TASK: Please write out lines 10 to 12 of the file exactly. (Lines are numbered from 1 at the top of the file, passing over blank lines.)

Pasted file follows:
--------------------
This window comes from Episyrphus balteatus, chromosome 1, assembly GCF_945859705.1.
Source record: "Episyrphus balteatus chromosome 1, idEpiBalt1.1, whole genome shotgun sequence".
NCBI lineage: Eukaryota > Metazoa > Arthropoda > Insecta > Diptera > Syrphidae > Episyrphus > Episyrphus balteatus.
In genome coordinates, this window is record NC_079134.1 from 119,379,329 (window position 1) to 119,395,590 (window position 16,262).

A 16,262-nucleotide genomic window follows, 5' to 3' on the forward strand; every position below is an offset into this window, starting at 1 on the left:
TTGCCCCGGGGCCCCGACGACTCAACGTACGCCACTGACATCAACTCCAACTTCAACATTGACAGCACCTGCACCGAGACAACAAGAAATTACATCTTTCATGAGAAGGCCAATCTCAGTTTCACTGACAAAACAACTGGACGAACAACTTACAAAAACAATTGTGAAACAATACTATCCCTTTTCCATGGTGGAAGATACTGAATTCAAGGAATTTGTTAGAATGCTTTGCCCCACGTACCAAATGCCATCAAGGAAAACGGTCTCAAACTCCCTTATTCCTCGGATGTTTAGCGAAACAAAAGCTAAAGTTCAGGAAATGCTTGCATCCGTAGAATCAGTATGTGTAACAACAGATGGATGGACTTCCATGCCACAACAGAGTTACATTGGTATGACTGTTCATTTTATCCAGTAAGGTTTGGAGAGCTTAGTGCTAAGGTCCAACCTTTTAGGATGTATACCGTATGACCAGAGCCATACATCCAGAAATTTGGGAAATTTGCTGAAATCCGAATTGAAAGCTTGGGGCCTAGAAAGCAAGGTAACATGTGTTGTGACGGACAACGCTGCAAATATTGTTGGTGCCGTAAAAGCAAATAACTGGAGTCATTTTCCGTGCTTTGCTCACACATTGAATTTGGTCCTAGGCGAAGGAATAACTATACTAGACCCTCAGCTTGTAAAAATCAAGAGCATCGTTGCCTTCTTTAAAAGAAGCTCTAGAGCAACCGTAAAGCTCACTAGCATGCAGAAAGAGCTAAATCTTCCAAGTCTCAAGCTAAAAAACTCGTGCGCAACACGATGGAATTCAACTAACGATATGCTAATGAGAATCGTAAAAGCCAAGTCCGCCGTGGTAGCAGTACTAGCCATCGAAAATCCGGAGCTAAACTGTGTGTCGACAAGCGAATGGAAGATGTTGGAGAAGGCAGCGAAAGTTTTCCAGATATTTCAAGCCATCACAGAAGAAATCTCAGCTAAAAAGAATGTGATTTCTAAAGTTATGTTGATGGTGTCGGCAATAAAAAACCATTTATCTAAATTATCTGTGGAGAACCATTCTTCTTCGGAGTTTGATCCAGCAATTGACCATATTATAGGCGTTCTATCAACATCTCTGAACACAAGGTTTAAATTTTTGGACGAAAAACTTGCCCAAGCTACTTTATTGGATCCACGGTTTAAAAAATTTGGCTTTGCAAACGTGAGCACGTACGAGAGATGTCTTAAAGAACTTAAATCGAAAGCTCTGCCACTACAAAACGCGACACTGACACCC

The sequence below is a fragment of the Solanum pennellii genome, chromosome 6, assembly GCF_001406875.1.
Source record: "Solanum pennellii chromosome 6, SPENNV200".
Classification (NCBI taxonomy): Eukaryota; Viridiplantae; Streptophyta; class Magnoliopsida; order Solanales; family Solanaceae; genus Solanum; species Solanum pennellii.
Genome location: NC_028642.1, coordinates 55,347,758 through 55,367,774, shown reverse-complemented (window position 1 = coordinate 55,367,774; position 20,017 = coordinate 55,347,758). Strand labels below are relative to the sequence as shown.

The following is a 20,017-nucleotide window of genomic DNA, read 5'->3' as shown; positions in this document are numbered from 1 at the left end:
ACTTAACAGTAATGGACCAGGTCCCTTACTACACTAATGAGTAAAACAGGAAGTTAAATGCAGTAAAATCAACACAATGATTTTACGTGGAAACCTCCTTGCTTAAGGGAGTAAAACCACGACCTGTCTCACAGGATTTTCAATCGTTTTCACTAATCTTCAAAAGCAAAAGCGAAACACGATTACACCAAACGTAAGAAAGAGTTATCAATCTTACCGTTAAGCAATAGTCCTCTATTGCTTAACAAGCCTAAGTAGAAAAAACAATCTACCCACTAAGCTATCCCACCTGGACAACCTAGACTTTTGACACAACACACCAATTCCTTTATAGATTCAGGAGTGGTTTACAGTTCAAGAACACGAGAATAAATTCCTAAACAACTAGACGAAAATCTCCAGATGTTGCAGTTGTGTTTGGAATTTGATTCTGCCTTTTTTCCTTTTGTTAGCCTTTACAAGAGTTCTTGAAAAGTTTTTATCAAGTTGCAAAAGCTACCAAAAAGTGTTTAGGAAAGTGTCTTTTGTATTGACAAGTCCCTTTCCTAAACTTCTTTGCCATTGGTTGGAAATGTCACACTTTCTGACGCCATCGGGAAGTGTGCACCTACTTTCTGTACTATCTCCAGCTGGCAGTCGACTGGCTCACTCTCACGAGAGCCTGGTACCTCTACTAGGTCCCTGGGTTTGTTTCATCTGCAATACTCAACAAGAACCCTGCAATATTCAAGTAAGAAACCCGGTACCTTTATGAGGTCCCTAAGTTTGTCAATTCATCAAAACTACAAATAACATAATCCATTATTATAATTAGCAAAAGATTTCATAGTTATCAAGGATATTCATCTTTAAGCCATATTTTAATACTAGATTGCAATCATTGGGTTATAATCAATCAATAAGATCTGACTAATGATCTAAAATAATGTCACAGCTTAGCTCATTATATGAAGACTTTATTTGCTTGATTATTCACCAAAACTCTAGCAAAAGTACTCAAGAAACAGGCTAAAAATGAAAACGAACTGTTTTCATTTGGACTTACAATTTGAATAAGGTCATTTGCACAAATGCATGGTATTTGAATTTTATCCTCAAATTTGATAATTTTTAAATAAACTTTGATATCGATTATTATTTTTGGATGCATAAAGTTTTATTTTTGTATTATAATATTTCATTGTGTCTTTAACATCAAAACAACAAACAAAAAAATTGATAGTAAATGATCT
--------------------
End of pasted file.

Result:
Genome location: NC_028642.1, coordinates 55,347,758 through 55,367,774, shown reverse-complemented (window position 1 = coordinate 55,367,774; position 20,017 = coordinate 55,347,758). Strand labels below are relative to the sequence as shown.

The following is a 20,017-nucleotide window of genomic DNA, read 5'->3' as shown; positions in this document are numbered from 1 at the left end:
ACTTAACAGTAATGGACCAGGTCCCTTACTACACTAATGAGTAAAACAGGAAGTTAAATGCAGTAAAATCAACACAATGATTTTACGTGGAAACCTCCTTGCTTAAGGGAGTAAAACCACGACCTGTCTCACAGGATTTTCAATCGTTTTCACTAATCTTCAAAAGCAAAAGCGAAACACGATTACACCAAACGTAAGAAAGAGTTATCAATCTTACCGTTAAGCAATAGTCCTCTATTGCTTAACAAGCCTAAGTAGAAAAAACAATCTACCCACTAAGCTATCCCACCTGGACAACCTAGACTTTTGACACAACACACCAATTCCTTTATAGATTCAGGAGTGGTTTACAGTTCAAGAACACGAGAATAAATTCCTAAACAACTAGACGAAAATCTCCAGATGTTGCAGTTGTGTTTGGAATTTGATTCTGCCTTTTTTCCTTTTGTTAGCCTTTACAAGAGTTCTTGAAAAGTTTTTATCAAGTTGCAAAAGCTACCAAAAAGTGTTTAGGAAAGTGTCTTTTGTATTGACAAGTCCCTTTCCTAAACTTCTTTGCCATTGGTTGGAAATGTCACACTTTCTGACGCCATCGGGAAGTGTGCACCTACTTTCTGTACTATCTCCAGCTGGCAGTCGACTGGCTCACTCTCACGAGAGCCTGGTACCTCTACTAGGTCCCTGGGTTTGTTTCATCTGCAATACTCAACAAGAACCCTGCAATATTCAAGTAAGAAACCCGGTACCTTTATGAGGTCCCTAAGTTTGTCAATTCATCAAAACTACAAATAACATAATCCATTATTATAATTAGCAAAAGATTTCATAGTTATCAAGGATATTCATCTTTAAGCCATATTTTAATACTAGATTGCAATCATTGGGTTATAATCAATCAATAAGATCTGACTAATGATCTAAAATAATGTCACAGCTTAGCTCATTATATGAAGACTTTATTTGCTTGATTATTCACCAAAACTCTAGCAAAAGTACTCAAGAAACAGGCTAAAAATGAAAACGAACTGTTTTCATTTGGACTTACAATTTGAATAAGGTCATTTGCACAAATGCATGGTATTTGAATTTTATCCTCAAATTTGATAATTTTTAAATAAACTTTGATATCGATTATTATTTTTGGATGCATAAAGTTTTATTTTTGTATTATAATATTTCATTGTGTCTTTAACATCAAAACAACAAACAAAAAAATTGATAGTAAATGATCT